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Lethbridge Herald Newspaper Archives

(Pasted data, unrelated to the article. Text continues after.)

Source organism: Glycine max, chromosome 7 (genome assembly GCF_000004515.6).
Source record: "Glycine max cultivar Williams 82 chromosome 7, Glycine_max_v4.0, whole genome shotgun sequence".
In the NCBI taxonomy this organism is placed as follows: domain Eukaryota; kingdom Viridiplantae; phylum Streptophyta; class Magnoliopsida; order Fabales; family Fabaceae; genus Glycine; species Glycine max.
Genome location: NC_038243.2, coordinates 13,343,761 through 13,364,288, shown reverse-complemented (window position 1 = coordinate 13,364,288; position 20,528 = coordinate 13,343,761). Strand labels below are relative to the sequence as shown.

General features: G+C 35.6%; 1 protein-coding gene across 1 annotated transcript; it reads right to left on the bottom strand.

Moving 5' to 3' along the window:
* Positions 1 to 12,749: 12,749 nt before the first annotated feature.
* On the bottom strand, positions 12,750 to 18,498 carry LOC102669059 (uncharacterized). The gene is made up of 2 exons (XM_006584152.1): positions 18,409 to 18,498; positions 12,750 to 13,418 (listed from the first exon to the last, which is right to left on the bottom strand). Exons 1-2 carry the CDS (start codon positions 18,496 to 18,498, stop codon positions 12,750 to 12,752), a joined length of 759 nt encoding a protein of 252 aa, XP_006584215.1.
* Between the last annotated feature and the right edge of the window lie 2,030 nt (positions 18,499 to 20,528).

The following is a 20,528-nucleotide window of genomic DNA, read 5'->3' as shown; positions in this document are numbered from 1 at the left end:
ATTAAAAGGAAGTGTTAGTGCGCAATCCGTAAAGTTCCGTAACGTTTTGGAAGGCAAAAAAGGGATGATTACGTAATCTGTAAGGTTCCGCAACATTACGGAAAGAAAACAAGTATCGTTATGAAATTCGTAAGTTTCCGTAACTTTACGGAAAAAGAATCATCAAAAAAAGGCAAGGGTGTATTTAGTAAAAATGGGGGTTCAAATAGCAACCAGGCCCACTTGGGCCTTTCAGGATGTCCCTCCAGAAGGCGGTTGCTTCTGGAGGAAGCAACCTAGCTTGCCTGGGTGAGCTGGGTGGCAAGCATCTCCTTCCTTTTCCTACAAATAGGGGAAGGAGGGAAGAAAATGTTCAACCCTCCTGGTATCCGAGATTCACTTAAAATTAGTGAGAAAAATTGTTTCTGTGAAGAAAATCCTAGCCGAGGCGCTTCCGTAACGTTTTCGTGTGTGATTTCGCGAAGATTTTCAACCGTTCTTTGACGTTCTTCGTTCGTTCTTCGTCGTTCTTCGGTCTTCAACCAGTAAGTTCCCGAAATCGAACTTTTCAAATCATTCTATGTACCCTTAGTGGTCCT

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Lethbridge Herald (Newspaper) - September 28, 1918, Lethbridge, Alberta SATURDAY, SEPTEMBER 1918 Freight Handlers' Strike Still On D. C. Coleman Makes Statement �> No change in the freight handlers' trlke 'haft occurred during the past 24 hours.' Np; negotiations- looking to a, settlement have beoni opened since , the failure of the meeting on Thurs- . day* - Today iD) 0. Coleman, assistant to the vice-president 4n charge dt C.P.R. Western linearis In the city accompanied by J. M. Cameron, general superintendent of the,Alberta district, conferring with. Supt. MacKlntosh over the. situation; 'Seen by the Herald Jktr. . Cloieman .stated that a watchful waiting policy was being pursued in the meantime. ."Injfaiy own.oplnion the local freight n Juke For Freckles Make beauty lotion at s H/Hne tor-* few cent*. Try It 1 ; Squeeze ^he juice of two lemons into a bottle containing three ounces of orchard white, shake well, and you have a quarter pint of the best freckle and tan lotion, and complexion beauti-Iler, (it very small cost. Your grofcer Jlas the lemons and any drug Store of toilet, counter will supply three' ounces of orchard white for a few cants. Massage' this sweetly fragrant lotion Into, the face, neck, arms and hands.each day and see how freckles and blemishes disappear and how clear? soft and white the skin becomes. Yes!; 1^ is harmless.-Advertisement.! handlers and clerk's 'have been very badly advised In going on strike. They went out on four hours' notice, without any conference with-Mr, Mac-Kintosh. They tailed to follow the course they should have taken before striking. No appeal wu.s'Thiade to the higher officers, -of ..the company. Nor was any appeal made to the. Railway Labor Board specially named to take care of disputes between railway cpm-panies and  their men. And had they not been satisfied with the findings oT ,thd! various tribunals up to that point they had recourse to the Industrial Disputes Act." "Mr. Coleman said hc believed the smaller local unions in the west are but the catspaws of the executive, as is proven by the fact that, at Winnipeg, where the headquarters of the union is Ipcated, the' men have hot gone on strike. He said that the statement which he made yesterday at Calgary applies equally, to Lethbrldge. The statement, after dealing with the details of the' Calgary strike, says: "Having through bad advice taken a wrong step, the men then proceeded to talk of other grievances. They stated that the increases under the so-called McAdoo award should be retroactive to May'first. This is a contention which the company's officers were quite prepared to/argue out with them. We are how' negotiating ^vfth the freight, handlers at Winnipeg on this very point, and if no agreement is reached the matter will be submitted to the Railway�Labor- War Board for decision. The leaders of the men asked 'further that we should recognize a union t6 which they belonged, which Consult an expert Without cost How. many times last winter did you promise yoiirself that never again would you attempt to j jbeat your home with the rusty, cracked, smoky, ; drafty, erratic, inefficient furnace you Jtiow have ? The man who knows by expensive and exasperating ^experience what apoor furnace is, is the man McCIarys �' Free Engineering Service S^S^ff^TSS m Sunihtac Purnac*. to five you free expert advice on your bonie-hta'tuiK requlre-�rntt.. Writ* to the neueit McQuy Branch�ndukforjpwtlculariaboutthil Mrvlec. A booklet, "Comfort In the Home," makn dear aft the thlagt you want -i to' kaow about f uruasw, and it is sent Irea oa roquett. Toronto. Montreal Calgary Winnipeg-. Edmontoa Vancouver Saskatoon et Jtf�ta.N3,....._ V"FOR SALE W^l^'-' . DIXON SHEET METAL CO. union has headquarters at Indianapot lis and proteoses to represent a}i railway clerks, freight handlers' and Station employees (as a matter of fa�L not two per cent of the cleTks on the Canadian Pacific belong to that organization). I do not oul�e understand What the men'in this case mqan'by "recognition of the union." We have, not forbidden employees to belong- to that organization. We have been- quite willing to meef. committees of employees in the sheds, and have never-asked them as to their union affiliations. We have, given them no assurance �which we have not respected, and have inade no agreements Which we have not kept. If they mean however that we should make a contract with the Indianapolis organization', we do take exception to that. As far as'our knowledge* of. and experience with that organization is concerned, it is not a responsible body with which a contract could be made. The members are allowed to go out on local strikes without notice and in violation of the laws of Canada. Furthermore, it does not undertake to protect the company against sympathetic strikes in connection with disputes with which the company has no .connection. Other labor organizations with which , we have made contracts are in a position to guarantee fulfilment on the'part of their members. We decline to sign a contract Which binds only one party to it. We submit that the whole transportation system of Canada should not be liable to a tie-up every time, there is a labor squabble in a bake shop, at Bassano. The company's officers have told the men, through the representative of the Dominion government, that they are prepared at all times tp receive a committee of their own employees, to guarantee them the right of appeal to the highest officer of the company, and thence to the railway war board, and to continue the policy of non-discrimination against individuals whether union or non-union. All we asked in return was that the men should return to work, and present their case through the proper channel and in the regular way. After, as we understand it, agreeing on two occasions to return to work on that basis, the men backed up again, and they now state they cannot return to work until they get authority from somebody in Indianapolis. We Have.now come to the time when we must.make arrangements to fill, permanently,,the places of the men who have left' us. We are deluged with applications from competent and respectable men and women, and we feel that the public are entitled to restoration or our full service, we therefore intend to proceed at once to fill up the gaps. 'The. company's officers are quite willing that the public and our other! employees. should judge between the parties in" this dispute. We have not asked any employee to take his con-1 science or his freedom in pawn for us; we are quite willing that his every right should be absolutely guaranteed, I but on the other hand we propose to take every measure in our power to seo that our service to the public is efti- j cient and continuous. 'AGE NINE; Ireland Viewed by an American AUCTION SALE FARM STOCK, IMPLEMENTS, FURNITURE, Etc. At COTTONWOOD FARM situate,* C- aMARTSR. KC. 4-1032. S' MUigS'WEtT op , �" 'brAMojib city and 3 miles north op coai.hu.rst On WEDNESDAY, OCT. 2nd AT ONE O'CLOCK SHARP ' � 1 grey gelding, 6 years, 1,500 lbs.; 1 bay gelding, 8 years, 1500 lb.; 1 bay. gelding, 14 years, 1500 lbs.; 1 bay mare, 14 years, 1460 lbs.; 1'grey,gelding, 11-years, 1200 lbs.; 1 iron grey mare and colt fit side, 3 years.' 1150 lbe.; 1" grey gelding, 5 years, 1200 rbs.; 1 bay -saddle pony;1 1 greyv mare, and colt at side, 12 years, 1150 lbs.; 1 Holsteln cow; 8 years old; l.Holstein calf, 8 months old; 40 White Leghorn Hens, trap nested and records kept. r; j ';.:t,? MACHINERY,- ETC.' 1 Kentucky press drill, practically new; 1 McCormlck binder; 1 Deeping mowing machine; 1 disc harrow; .1 McCormlck cultivator; 12 16-fnch Deorlng Stag plows, practically new; 1 h'ay rake; 1 hand -ip'low;'l'%ardeh" dultlvator; 1 3-se'ctlon harrow; 1 scraper; 1 iron kettle (40 gallons); 1 Chatham fanning mill; 3 sets work, harness;-1 top buggy; lfeet buggy harness; 1 hand seeder; .2' Weber wagons; I D.emqcrat; 1/grind; stone,; ltejtt,t;f70 lbs. .binder twine. , ' - HOUSEHOLD qood8, ETC. 1 Davenport; 1, ginger sewing machine; 1 extension table; 1 kitchen table; 1 /White enamolled 'dresser; 1 white enamelled wash .stand;"'3 bedsteads; 1 bed spring; 1 library table;, :2 mattresses; - II Home Comfort kitchen-range; 1 heater; 1 Daisy churn; 1 New-Century washing machine; dining room and kitchen .chairs; 1 wardrobe; dishes; lamps; kitchen utensils and other articles. EVERYTHING MU8T BE SOLD AS THE PROPRIETOR HA8 ' RENTEQ.Hl8 FARM. � ' , TERMS CASH LP. TUFF, Owner , , , . J. A. SMITH, Auctioneer ': - - -" ; -   ____� ^ The barns of a farmer; DavldVwil-son, at St. Crysogtome, Que., were burned, it is alleged, because he aH lowed soldiers to camp in one .of his fields by the river. ' - The .following illuminating article on the Irish Home Rule question recently appeared in the Outlook (New-York) ; Here is the rub: The Home Rulers will not rest satis Mod with autonomy for themselves; thoy want to rule the Irish Unionists also-against their will./,The Home Rulers say they will never consent to separates treat ment for the Irish Unionists, because this would mutilate the Irish nation. But what constitutes the Irish nation? And what, in general, Is a nation? It will be remembered that on January 4, 1861, Governor Pickens proclaimed "the sovereign nation of bouth Carolina;" but that chapter is closed. When was Ireland a nation? Was it in 1169,' when Norman-Welsh mercenaries were enlisted by the King of Lein-ster in his war againut the King of Connaught? But Ireland at that time' was made up of no less than five kingdoms, which had been fighting ffercely among ea?h other for a millennium and a half. The present division of the four provinces simply perpetuates the olds, division into kingdoms with the ancient boundaries, the two kingdoms of Lelns:er and Meath being joined in a single province. Does it not seem to follow, then, that if the-'argument for historic nationality is to be pressed the historic difference between the provinces must go with it. District court opened again yesterday morning with Judge McNeil presiding. The case of Dymnfski vs Union Collieries, Limited, was taken up under the Workmen's Compensation Act. Anthony Dymniski, father of the deceased, who died as the result of injuries sustained during employment, applied for arbitration for the sura of $1800. Mr. Ostlund appeared for the applicant and no decision was given awaiting a written argument to be put in By Mr. Ostlund. The cases of Dean vs AsSlnlboia Music Co.. and Klllgore vb Lynds, were set over till the October sittings. PASSBURQ NOTES Women! Here Is A Dandy Thing Few drops on corn or callus atop pain, then they lift off. Your high heels have put corns on your toeB and calluses on the bottom of your feet, but why care now? ' This tiny bottle holds an almost magic fluid. A gen ius in Cincinnati discovered thiB ether compound and named it freezdne. Small bottles of freezone can be had at any - drug store for a few cents Don't limp or twist your face in agony and spoil your beauty, but get a little bottle of freezone and . apply a few drops on your. jY|| I'I tender, aching corn or cal-a *M IIu8, instantly the soreness l| I A* II i disappears and shortly, you will find the corn or callus so shriveled and loose that you can lift It off with the fingers. :- Just think! You 'get rid ___ of a hard corn, aott corn or a com between the toes, as well as hardened calluses, without suffering one particle. Millions- of women keep a tiny bottle on the dresser and never let corns ache" twice.-Advert. Ntver-Fulutf Remedy for. idtis Indigestion, Stomach Disorders,' appendicitis and'Kidney Stones are of ten caused br Gall Stones, and mislead people until those bad attacks of Gall Stone Colic appear. , Not one ,in ten Gall Stone 'Sufferers knows what is the trouble. Marlatt's Specific will cure without pain or operation. 'For Sale at all Druggists. Recommended by J. p. Higinbotham & Co., Limited, Druggists, Lethbrldge, Alta., . Here Is one way In which this might work out: Sir Horace Plunk-ett, in 'presenting his recent. report, pleaded for "dominion government" for Ireland-the kind of, government which had its beginning with' the Dominion of Canada in 1867. But does Sir Horace realize, do Home Rulers realize, that inclusion in the Dominion wafe optional; that Newfoundland has always declined to be included and has kept Labrador with her; and when the Australian Commonwealth wbb formed in 1900 inclusion was one more optional? Does hot this concede the whole case for the Irish Unionists? Further, eaoh province in the Dominion has a separate parliament with exclusive right 6f direct taxation. Does the Home Rule theory include this option, this provincial independence, for Unionist Ireland, as is implied by the plea for "dominion" government? And if not, why:not? Or do Irish Home Rulers wish to emulate the Magyars, who, gaining their own independence, straightway proceeded to ride roughshod over the Slovaks and Roumanians? But, I think, the essential thing is to"make It clear, most of all to Irishmen that Home Rule has been held back, not because England objected to Home Rule, but because'Home Rulers asked for something that they had no right to ask for-a fundamental injustice to others. H^ad they conceded km-the Irish Unionists whajpthey demand for themselves, Without question Home Rule would have been" in operation these four years-since. 1914. Let us try to help them to see' that. They passion ately plead Erin's Isle, sacred and indivisible; but oddy enough, there is not an island on. .the globe which is a .'complete and-sovereign state. Cuba comes near it, but Cuba is limited by the Piatt amendment. Great Britain is only a part of a sovereign state, and,embraces no less than three historic nationalities. .""In all that has preceded we have assumed that Home Rule is both just and expedient. But is it expedient? So wiie a man as Cavour, maker of United Italy, wsb convinced that it was not; he expressed the fervent hope that the. repeal of the Union, agitated in his day, would not be passed-primarily for the sake of Ireland herself. One reason for this view is given by a Frenchman whose words I have already quoted': -"A� for the 'wrongs' of Ireland," he says, "they have long since ceased to exist, except on paper or in the chatter of politicians. Let us not forget that since' the Act of Union ,(1800) the finances of Ireland are those of England; that since 1829 religious liberty has been complete; that two-thirds of the land has been returned, thanks to England's fiold, to the hands of its cultivators; that the Irish agricultural laborer is the-best housed, the best fed, the most Independent of his class in the world; that local self-government is absolute; that - the representation of Ireland is so numerous in tfio Parliament at Westminster as again and again to decide party supremacy In England, and that, consequently, Ireland, has Imposed her will upon English, Scotch and Welsh statesmen. It is grotesque to hear Irishmen denounce British tyranny, .when, onev remembers that the � same > Irishmen have always accepted with both hands the generous gifts of the British Exchequer. It is with this ' cursed English . gold that Irish men pay their old-age pensions : . . . and these same Englishmen subsidized the revival of the Gaelic language.".. .Home v Rule -might'" mean, therefore, the cessation of many advantages. WANT A REPUBLIC >j Paris, Sept. 27.-Unofficial comment was-divided on wheither the Bulgarian request was a sincere proposition for peace or merely a sounding of the entente powers of what might be done.. It was a atop which some regarded as supplementing the recent Austro-Hungarian proposals and carrying it a little further, Involved'' With 'the.subject .was)the1 dynastic question of King Ferdinand and his family remaining on the throne; Some in'dicalions"hau"-'' reached the outside world from Bulgaria of a movement of considerable proportions for,a;republic: It wasjBlren predicted that one might hear of'the proclaiming of a republic in Bulgaria most any-day. - "'�' -'� BUY YOUR' * BOYS' BOOTS AT -THE HUDSOlfo BAY SHOE SALE Passburg,' Sept. 26.-Miss McCarthy of Blairmore, who taught school at Passburg for a year and a half, was a guest of Mrs. Knowles a few days ago. While here she made one of a merry party which viowed the mines and other interentlng points. The party was composed of Mr. Donaldson of Belle-vue. Mr. Swan from Coaldale, Miss Cameron from Nova Scotia, Miss McCarthy of Blairmore, and Mrs. Knowles and daughters of Passburg. Some of the young people got tangled in the snow\sheds, thinking to find an easy way. out, but forgetting that they would need to be dumped out. at the end in a coal car. After some time they emerged, and some jolly photos were taken. On the return the party called on Mr. and Mrs. Glover, who are occupying the big Hamilton house on the police Hats. Miss Flora Cameron of Pictou, Nova Scotia, is teaching at Passburg this term. About thirty pupils have enrolled so far. . J. N. Rowell of Wapella, Sask., was a recent visitor to town. Mr. and Mrs. H. W. Stevinson and little son were guests two days this week of Mrs. T. Knowjes. They are on their way through from the coast to Edmonton, where ' Mr. Stevinson will put in his final year in the theology at Robertson College. He and Mrs. Stevinson have been visiting friends on former fields on their way, having stayed two weeks at Slocan City, B. C., where they were stationed five years ago. They report a good fruit year in B. C, especially an abundance of apples. At Slocan City and down the Slocan Valley the question is the .marketing of the fruit, some of the trees being so laden that branches are brushing the ground," Mr. W. L. Hamilton Of Lethbrldge, accompanied by the Messrs. Leitch, all owners , of the Passburg mines, spent a few da^ys around these parts last week on business in connection with the Leitch Collieries. "Junior-' Knowles has taken his car to the Ford hospital at Blairmore, as it had developed a slight balkiness. Junior has had the car only since June, and feels that it has shown a rather bad disposition.  A number of the empty houses from Passburg have been removed to Belle-vue, which has been quite enhanced by the addition of these picturesque cottages. We expect, to see them come lolling back in the near future, as some of the men are .being laid off now from the Bellevue mines, and'it is rumored that the Passburg mines are being sold. , ; " ' ' ' �'' '"� ' At home or abroad men need clothes suited to their occupation. Such clothes are made by Fashion-Craft Suitable clothes made for every minute or hour of the day and for 365 days in the year. ,HION~Q^JJFT^ suit or overcoat prices, for fall and winter 1918-$25. to $75. A suit in Russia today costs $600.00. this is not Russia-but prices are increasing daily--be warned-buy what you need, now. LOUIS KEEL LETHBRIDGE - ALBERTA ft* ;